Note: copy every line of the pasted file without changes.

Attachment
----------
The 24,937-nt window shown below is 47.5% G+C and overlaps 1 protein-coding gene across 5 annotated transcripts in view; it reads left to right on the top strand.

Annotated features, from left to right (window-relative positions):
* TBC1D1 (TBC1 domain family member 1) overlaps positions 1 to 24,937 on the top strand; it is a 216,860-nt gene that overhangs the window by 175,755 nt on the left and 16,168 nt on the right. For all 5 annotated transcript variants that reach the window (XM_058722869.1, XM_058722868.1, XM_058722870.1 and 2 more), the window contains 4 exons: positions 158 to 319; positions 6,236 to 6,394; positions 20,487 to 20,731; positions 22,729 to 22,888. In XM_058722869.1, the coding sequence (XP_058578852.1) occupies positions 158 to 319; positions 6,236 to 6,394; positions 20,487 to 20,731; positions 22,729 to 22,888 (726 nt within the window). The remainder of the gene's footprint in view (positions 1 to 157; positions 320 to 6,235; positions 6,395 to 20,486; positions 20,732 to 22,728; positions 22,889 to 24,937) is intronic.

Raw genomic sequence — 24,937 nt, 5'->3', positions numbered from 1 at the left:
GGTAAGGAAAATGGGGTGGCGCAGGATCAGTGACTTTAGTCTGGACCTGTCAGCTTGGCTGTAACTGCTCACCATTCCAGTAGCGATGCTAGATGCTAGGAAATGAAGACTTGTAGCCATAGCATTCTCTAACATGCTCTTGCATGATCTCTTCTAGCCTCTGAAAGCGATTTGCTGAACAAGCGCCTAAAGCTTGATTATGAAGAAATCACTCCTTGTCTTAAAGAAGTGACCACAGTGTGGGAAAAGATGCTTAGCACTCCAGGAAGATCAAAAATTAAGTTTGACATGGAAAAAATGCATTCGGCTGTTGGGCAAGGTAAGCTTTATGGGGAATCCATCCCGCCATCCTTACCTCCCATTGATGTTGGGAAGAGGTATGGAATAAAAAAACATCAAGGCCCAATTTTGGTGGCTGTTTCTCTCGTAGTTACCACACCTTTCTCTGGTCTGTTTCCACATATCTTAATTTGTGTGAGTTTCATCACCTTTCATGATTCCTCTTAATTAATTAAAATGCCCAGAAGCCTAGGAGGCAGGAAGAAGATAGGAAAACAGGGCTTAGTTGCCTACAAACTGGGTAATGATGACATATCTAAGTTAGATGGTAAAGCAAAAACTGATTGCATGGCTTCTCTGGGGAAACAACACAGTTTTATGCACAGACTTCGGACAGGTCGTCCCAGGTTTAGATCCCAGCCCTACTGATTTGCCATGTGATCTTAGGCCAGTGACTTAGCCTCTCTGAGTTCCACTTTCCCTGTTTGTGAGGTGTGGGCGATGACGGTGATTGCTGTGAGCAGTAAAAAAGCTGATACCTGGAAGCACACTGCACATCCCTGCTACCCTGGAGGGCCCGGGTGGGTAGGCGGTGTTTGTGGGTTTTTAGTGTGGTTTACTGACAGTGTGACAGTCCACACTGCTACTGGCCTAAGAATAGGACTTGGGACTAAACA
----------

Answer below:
The 24,937-nt window shown below is 47.5% G+C and overlaps 1 protein-coding gene across 5 annotated transcripts in view; it reads left to right on the top strand.

Annotated features, from left to right (window-relative positions):
* TBC1D1 (TBC1 domain family member 1) overlaps positions 1 to 24,937 on the top strand; it is a 216,860-nt gene that overhangs the window by 175,755 nt on the left and 16,168 nt on the right. For all 5 annotated transcript variants that reach the window (XM_058722869.1, XM_058722868.1, XM_058722870.1 and 2 more), the window contains 4 exons: positions 158 to 319; positions 6,236 to 6,394; positions 20,487 to 20,731; positions 22,729 to 22,888. In XM_058722869.1, the coding sequence (XP_058578852.1) occupies positions 158 to 319; positions 6,236 to 6,394; positions 20,487 to 20,731; positions 22,729 to 22,888 (726 nt within the window). The remainder of the gene's footprint in view (positions 1 to 157; positions 320 to 6,235; positions 6,395 to 20,486; positions 20,732 to 22,728; positions 22,889 to 24,937) is intronic.

Raw genomic sequence — 24,937 nt, 5'->3', positions numbered from 1 at the left:
GGTAAGGAAAATGGGGTGGCGCAGGATCAGTGACTTTAGTCTGGACCTGTCAGCTTGGCTGTAACTGCTCACCATTCCAGTAGCGATGCTAGATGCTAGGAAATGAAGACTTGTAGCCATAGCATTCTCTAACATGCTCTTGCATGATCTCTTCTAGCCTCTGAAAGCGATTTGCTGAACAAGCGCCTAAAGCTTGATTATGAAGAAATCACTCCTTGTCTTAAAGAAGTGACCACAGTGTGGGAAAAGATGCTTAGCACTCCAGGAAGATCAAAAATTAAGTTTGACATGGAAAAAATGCATTCGGCTGTTGGGCAAGGTAAGCTTTATGGGGAATCCATCCCGCCATCCTTACCTCCCATTGATGTTGGGAAGAGGTATGGAATAAAAAAACATCAAGGCCCAATTTTGGTGGCTGTTTCTCTCGTAGTTACCACACCTTTCTCTGGTCTGTTTCCACATATCTTAATTTGTGTGAGTTTCATCACCTTTCATGATTCCTCTTAATTAATTAAAATGCCCAGAAGCCTAGGAGGCAGGAAGAAGATAGGAAAACAGGGCTTAGTTGCCTACAAACTGGGTAATGATGACATATCTAAGTTAGATGGTAAAGCAAAAACTGATTGCATGGCTTCTCTGGGGAAACAACACAGTTTTATGCACAGACTTCGGACAGGTCGTCCCAGGTTTAGATCCCAGCCCTACTGATTTGCCATGTGATCTTAGGCCAGTGACTTAGCCTCTCTGAGTTCCACTTTCCCTGTTTGTGAGGTGTGGGCGATGACGGTGATTGCTGTGAGCAGTAAAAAAGCTGATACCTGGAAGCACACTGCACATCCCTGCTACCCTGGAGGGCCCGGGTGGGTAGGCGGTGTTTGTGGGTTTTTAGTGTGGTTTACTGACAGTGTGACAGTCCACACTGCTACTGGCCTAAGAATAGGACTTGGGACTAAACA